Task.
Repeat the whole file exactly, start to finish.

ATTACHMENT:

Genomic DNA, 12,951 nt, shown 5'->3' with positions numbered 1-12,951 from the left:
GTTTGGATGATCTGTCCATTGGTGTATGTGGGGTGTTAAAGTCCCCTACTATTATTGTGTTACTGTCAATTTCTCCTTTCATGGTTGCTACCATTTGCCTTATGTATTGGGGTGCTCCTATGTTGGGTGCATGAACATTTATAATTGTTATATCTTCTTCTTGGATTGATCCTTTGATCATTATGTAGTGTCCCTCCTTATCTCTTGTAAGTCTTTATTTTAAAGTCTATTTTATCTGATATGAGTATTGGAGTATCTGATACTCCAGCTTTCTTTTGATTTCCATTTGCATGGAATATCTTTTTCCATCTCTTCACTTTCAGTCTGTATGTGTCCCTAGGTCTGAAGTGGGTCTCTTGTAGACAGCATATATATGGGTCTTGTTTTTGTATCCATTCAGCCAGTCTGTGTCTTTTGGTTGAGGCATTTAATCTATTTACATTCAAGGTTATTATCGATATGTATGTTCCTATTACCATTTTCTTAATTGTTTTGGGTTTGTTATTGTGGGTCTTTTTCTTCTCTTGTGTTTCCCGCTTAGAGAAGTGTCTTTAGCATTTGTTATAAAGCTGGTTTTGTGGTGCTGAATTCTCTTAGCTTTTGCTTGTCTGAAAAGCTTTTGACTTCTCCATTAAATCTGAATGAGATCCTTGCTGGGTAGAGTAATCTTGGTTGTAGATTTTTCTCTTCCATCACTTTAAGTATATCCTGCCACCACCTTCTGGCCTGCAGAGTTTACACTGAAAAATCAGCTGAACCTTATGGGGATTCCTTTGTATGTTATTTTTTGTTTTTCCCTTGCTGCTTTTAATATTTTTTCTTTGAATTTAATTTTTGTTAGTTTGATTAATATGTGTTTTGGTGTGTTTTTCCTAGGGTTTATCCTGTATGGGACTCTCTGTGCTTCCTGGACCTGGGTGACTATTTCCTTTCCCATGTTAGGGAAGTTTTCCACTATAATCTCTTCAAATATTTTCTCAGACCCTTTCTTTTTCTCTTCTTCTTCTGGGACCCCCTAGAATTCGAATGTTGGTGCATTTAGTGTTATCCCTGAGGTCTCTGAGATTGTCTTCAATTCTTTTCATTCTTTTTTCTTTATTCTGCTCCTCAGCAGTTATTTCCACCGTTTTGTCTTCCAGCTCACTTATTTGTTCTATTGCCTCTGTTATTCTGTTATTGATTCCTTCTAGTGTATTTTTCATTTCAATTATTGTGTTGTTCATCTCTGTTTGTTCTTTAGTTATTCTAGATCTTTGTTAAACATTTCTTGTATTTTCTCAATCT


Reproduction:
Genomic DNA, 12,951 nt, shown 5'->3' with positions numbered 1-12,951 from the left:
GTTTGGATGATCTGTCCATTGGTGTATGTGGGGTGTTAAAGTCCCCTACTATTATTGTGTTACTGTCAATTTCTCCTTTCATGGTTGCTACCATTTGCCTTATGTATTGGGGTGCTCCTATGTTGGGTGCATGAACATTTATAATTGTTATATCTTCTTCTTGGATTGATCCTTTGATCATTATGTAGTGTCCCTCCTTATCTCTTGTAAGTCTTTATTTTAAAGTCTATTTTATCTGATATGAGTATTGGAGTATCTGATACTCCAGCTTTCTTTTGATTTCCATTTGCATGGAATATCTTTTTCCATCTCTTCACTTTCAGTCTGTATGTGTCCCTAGGTCTGAAGTGGGTCTCTTGTAGACAGCATATATATGGGTCTTGTTTTTGTATCCATTCAGCCAGTCTGTGTCTTTTGGTTGAGGCATTTAATCTATTTACATTCAAGGTTATTATCGATATGTATGTTCCTATTACCATTTTCTTAATTGTTTTGGGTTTGTTATTGTGGGTCTTTTTCTTCTCTTGTGTTTCCCGCTTAGAGAAGTGTCTTTAGCATTTGTTATAAAGCTGGTTTTGTGGTGCTGAATTCTCTTAGCTTTTGCTTGTCTGAAAAGCTTTTGACTTCTCCATTAAATCTGAATGAGATCCTTGCTGGGTAGAGTAATCTTGGTTGTAGATTTTTCTCTTCCATCACTTTAAGTATATCCTGCCACCACCTTCTGGCCTGCAGAGTTTACACTGAAAAATCAGCTGAACCTTATGGGGATTCCTTTGTATGTTATTTTTTGTTTTTCCCTTGCTGCTTTTAATATTTTTTCTTTGAATTTAATTTTTGTTAGTTTGATTAATATGTGTTTTGGTGTGTTTTTCCTAGGGTTTATCCTGTATGGGACTCTCTGTGCTTCCTGGACCTGGGTGACTATTTCCTTTCCCATGTTAGGGAAGTTTTCCACTATAATCTCTTCAAATATTTTCTCAGACCCTTTCTTTTTCTCTTCTTCTTCTGGGACCCCCTAGAATTCGAATGTTGGTGCATTTAGTGTTATCCCTGAGGTCTCTGAGATTGTCTTCAATTCTTTTCATTCTTTTTTCTTTATTCTGCTCCTCAGCAGTTATTTCCACCGTTTTGTCTTCCAGCTCACTTATTTGTTCTATTGCCTCTGTTATTCTGTTATTGATTCCTTCTAGTGTATTTTTCATTTCAATTATTGTGTTGTTCATCTCTGTTTGTTCTTTAGTTATTCTAGATCTTTGTTAAACATTTCTTGTATTTTCTCAATCT